Gainesville - The Hall County Republican Party


About Us

In 1856, the Republicans became a national party when John C. Fremont was nominated for President under the slogan: "Free soil, free labor, free speech, free men, Fremont." Even though they were considered a "third party" because the Democrats and Whigs represented the two-party system at the time, Fremont received 33% of the vote. Four years later, Abraham Lincoln became the first Republican to win the White House.

Some major Republican Party highlights:

Thirteenth Amendment, outlawed slavery.

Fourteenth, guaranteed equal protection under the law.

Fifteenth, helped secure voting rights for African-Americans.

Leading role in securing women the right to vote.

First woman elected to Congress was a Republican.

Since 1952 most Presidents were Republican.

Republicans in office when we won the Cold War.

Today - World's only superpower.

Behind all the elected officials and the candidates of any political party are thousands of hard-working staff and volunteers who raise money, lick the envelopes, and make the phone calls that every winning campaign must have. The national structure of our party starts with the Republican National Committee. Each state has its own Republican State Committee with a Chairman and staff. The Republican structure goes right down to the neighborhoods, where a Hall County Republican precinct captain every Election Day organizes Republican workers to get out the vote.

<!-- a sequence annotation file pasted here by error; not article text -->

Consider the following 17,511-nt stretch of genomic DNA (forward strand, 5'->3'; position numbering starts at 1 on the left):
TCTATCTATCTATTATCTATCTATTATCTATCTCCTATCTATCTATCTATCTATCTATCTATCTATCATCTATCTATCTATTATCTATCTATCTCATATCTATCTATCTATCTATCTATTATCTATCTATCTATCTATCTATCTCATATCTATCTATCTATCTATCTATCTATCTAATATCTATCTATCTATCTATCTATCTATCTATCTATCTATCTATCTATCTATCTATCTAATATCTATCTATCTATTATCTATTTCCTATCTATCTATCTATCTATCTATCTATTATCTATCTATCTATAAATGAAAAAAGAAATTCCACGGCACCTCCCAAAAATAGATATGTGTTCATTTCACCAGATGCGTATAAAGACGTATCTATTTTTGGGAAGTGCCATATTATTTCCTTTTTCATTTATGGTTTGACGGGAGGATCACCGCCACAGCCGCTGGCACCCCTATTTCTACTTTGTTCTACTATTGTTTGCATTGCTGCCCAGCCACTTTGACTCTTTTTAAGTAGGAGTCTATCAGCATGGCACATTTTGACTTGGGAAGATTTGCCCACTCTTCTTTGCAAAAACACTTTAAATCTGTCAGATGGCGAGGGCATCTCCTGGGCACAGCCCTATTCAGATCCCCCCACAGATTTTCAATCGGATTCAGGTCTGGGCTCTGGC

The symbol of the Republican Party is the elephant. During the mid term elections way back in 1874, Democrats tried to scare voters into thinking President Grant would seek to run for an unprecedented third term. Thomas Nast, a cartoonist for Harper's Weekly, depicted a Democratic jackass trying to scare a Republican elephant - and both symbols stuck.

For a long time Republicans have been known as the "G.O.P." And party faithfuls thought it meant the "Grand Old Party." But apparently the original meaning (in 1875) was "gallant old party." And when automobiles were invented it also came to mean, "get out and push."

That's still a pretty good slogan for Republicans who depend every campaign year on the hard work of hundreds of thousands of volunteers to get out and vote and push people to support the causes of the Republican Party

The Republican Party believes in:

Life, liberty and the pursuit of happiness.

Limited government.

Low taxes and restrained spending.

Free Markets for liberty and prosperity.

Executive, legislative and judicial balance.

National security and public safety as top priorities.

Rights and responsibilities.

Religious voices being heard.

Citizens holding officials accountable.

Conserving the best in American Life